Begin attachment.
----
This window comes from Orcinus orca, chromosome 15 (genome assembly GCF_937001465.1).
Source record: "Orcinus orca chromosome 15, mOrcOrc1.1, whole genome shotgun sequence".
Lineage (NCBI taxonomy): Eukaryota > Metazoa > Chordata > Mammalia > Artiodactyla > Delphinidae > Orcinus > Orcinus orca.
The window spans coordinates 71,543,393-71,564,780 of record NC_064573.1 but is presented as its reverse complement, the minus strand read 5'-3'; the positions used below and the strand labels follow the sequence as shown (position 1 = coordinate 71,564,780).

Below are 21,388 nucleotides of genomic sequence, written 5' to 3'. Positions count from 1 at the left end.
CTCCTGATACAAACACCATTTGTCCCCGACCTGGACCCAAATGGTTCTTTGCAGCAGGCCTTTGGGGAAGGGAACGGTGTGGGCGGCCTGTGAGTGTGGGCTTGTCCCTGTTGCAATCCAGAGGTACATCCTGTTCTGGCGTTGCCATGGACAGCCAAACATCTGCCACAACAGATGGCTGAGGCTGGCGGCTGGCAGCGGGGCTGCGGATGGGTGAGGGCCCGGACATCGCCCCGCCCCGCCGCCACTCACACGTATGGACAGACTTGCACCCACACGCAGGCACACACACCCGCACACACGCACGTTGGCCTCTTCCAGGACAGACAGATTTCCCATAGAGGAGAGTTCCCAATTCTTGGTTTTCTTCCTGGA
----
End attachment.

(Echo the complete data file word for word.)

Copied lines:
This window comes from Orcinus orca, chromosome 15 (genome assembly GCF_937001465.1).
Source record: "Orcinus orca chromosome 15, mOrcOrc1.1, whole genome shotgun sequence".
Lineage (NCBI taxonomy): Eukaryota > Metazoa > Chordata > Mammalia > Artiodactyla > Delphinidae > Orcinus > Orcinus orca.
The window spans coordinates 71,543,393-71,564,780 of record NC_064573.1 but is presented as its reverse complement, the minus strand read 5'-3'; the positions used below and the strand labels follow the sequence as shown (position 1 = coordinate 71,564,780).

Below are 21,388 nucleotides of genomic sequence, written 5' to 3'. Positions count from 1 at the left end.
CTCCTGATACAAACACCATTTGTCCCCGACCTGGACCCAAATGGTTCTTTGCAGCAGGCCTTTGGGGAAGGGAACGGTGTGGGCGGCCTGTGAGTGTGGGCTTGTCCCTGTTGCAATCCAGAGGTACATCCTGTTCTGGCGTTGCCATGGACAGCCAAACATCTGCCACAACAGATGGCTGAGGCTGGCGGCTGGCAGCGGGGCTGCGGATGGGTGAGGGCCCGGACATCGCCCCGCCCCGCCGCCACTCACACGTATGGACAGACTTGCACCCACACGCAGGCACACACACCCGCACACACGCACGTTGGCCTCTTCCAGGACAGACAGATTTCCCATAGAGGAGAGTTCCCAATTCTTGGTTTTCTTCCTGGA